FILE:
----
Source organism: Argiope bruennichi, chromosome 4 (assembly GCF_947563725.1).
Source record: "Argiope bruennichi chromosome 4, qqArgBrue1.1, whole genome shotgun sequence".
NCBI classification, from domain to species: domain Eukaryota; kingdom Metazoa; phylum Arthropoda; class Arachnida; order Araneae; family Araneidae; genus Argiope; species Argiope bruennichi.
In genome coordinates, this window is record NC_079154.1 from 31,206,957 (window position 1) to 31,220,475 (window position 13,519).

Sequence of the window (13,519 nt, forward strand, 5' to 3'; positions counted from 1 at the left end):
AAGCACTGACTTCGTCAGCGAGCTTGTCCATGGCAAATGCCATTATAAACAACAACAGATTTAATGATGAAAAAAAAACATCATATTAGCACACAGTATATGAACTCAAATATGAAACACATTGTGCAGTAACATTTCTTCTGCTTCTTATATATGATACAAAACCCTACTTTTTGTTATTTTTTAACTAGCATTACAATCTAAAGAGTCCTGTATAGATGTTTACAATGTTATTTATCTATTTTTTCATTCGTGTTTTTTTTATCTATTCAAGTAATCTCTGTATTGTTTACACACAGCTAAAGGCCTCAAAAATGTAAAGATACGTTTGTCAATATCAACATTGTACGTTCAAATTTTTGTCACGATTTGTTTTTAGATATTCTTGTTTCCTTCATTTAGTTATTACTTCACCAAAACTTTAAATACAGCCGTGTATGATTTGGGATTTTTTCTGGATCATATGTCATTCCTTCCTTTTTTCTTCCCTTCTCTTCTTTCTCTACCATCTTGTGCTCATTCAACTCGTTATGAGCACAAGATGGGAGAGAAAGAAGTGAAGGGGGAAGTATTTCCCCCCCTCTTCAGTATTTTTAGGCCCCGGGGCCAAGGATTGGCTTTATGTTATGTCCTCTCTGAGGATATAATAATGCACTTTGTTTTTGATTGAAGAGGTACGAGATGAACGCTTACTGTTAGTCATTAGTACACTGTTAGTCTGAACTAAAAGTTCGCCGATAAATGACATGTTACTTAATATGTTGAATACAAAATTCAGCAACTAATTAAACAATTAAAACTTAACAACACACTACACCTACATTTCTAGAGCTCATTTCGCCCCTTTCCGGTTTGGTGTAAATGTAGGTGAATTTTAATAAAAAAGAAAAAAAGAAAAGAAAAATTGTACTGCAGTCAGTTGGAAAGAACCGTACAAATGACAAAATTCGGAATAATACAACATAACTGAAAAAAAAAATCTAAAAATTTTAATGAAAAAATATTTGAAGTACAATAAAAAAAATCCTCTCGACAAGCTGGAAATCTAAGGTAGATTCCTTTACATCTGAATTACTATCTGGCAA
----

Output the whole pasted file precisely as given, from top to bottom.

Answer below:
Source organism: Argiope bruennichi, chromosome 4 (assembly GCF_947563725.1).
Source record: "Argiope bruennichi chromosome 4, qqArgBrue1.1, whole genome shotgun sequence".
NCBI classification, from domain to species: domain Eukaryota; kingdom Metazoa; phylum Arthropoda; class Arachnida; order Araneae; family Araneidae; genus Argiope; species Argiope bruennichi.
In genome coordinates, this window is record NC_079154.1 from 31,206,957 (window position 1) to 31,220,475 (window position 13,519).

Sequence of the window (13,519 nt, forward strand, 5' to 3'; positions counted from 1 at the left end):
AAGCACTGACTTCGTCAGCGAGCTTGTCCATGGCAAATGCCATTATAAACAACAACAGATTTAATGATGAAAAAAAAACATCATATTAGCACACAGTATATGAACTCAAATATGAAACACATTGTGCAGTAACATTTCTTCTGCTTCTTATATATGATACAAAACCCTACTTTTTGTTATTTTTTAACTAGCATTACAATCTAAAGAGTCCTGTATAGATGTTTACAATGTTATTTATCTATTTTTTCATTCGTGTTTTTTTTATCTATTCAAGTAATCTCTGTATTGTTTACACACAGCTAAAGGCCTCAAAAATGTAAAGATACGTTTGTCAATATCAACATTGTACGTTCAAATTTTTGTCACGATTTGTTTTTAGATATTCTTGTTTCCTTCATTTAGTTATTACTTCACCAAAACTTTAAATACAGCCGTGTATGATTTGGGATTTTTTCTGGATCATATGTCATTCCTTCCTTTTTTCTTCCCTTCTCTTCTTTCTCTACCATCTTGTGCTCATTCAACTCGTTATGAGCACAAGATGGGAGAGAAAGAAGTGAAGGGGGAAGTATTTCCCCCCCTCTTCAGTATTTTTAGGCCCCGGGGCCAAGGATTGGCTTTATGTTATGTCCTCTCTGAGGATATAATAATGCACTTTGTTTTTGATTGAAGAGGTACGAGATGAACGCTTACTGTTAGTCATTAGTACACTGTTAGTCTGAACTAAAAGTTCGCCGATAAATGACATGTTACTTAATATGTTGAATACAAAATTCAGCAACTAATTAAACAATTAAAACTTAACAACACACTACACCTACATTTCTAGAGCTCATTTCGCCCCTTTCCGGTTTGGTGTAAATGTAGGTGAATTTTAATAAAAAAGAAAAAAAGAAAAGAAAAATTGTACTGCAGTCAGTTGGAAAGAACCGTACAAATGACAAAATTCGGAATAATACAACATAACTGAAAAAAAAAATCTAAAAATTTTAATGAAAAAATATTTGAAGTACAATAAAAAAAATCCTCTCGACAAGCTGGAAATCTAAGGTAGATTCCTTTACATCTGAATTACTATCTGGCAA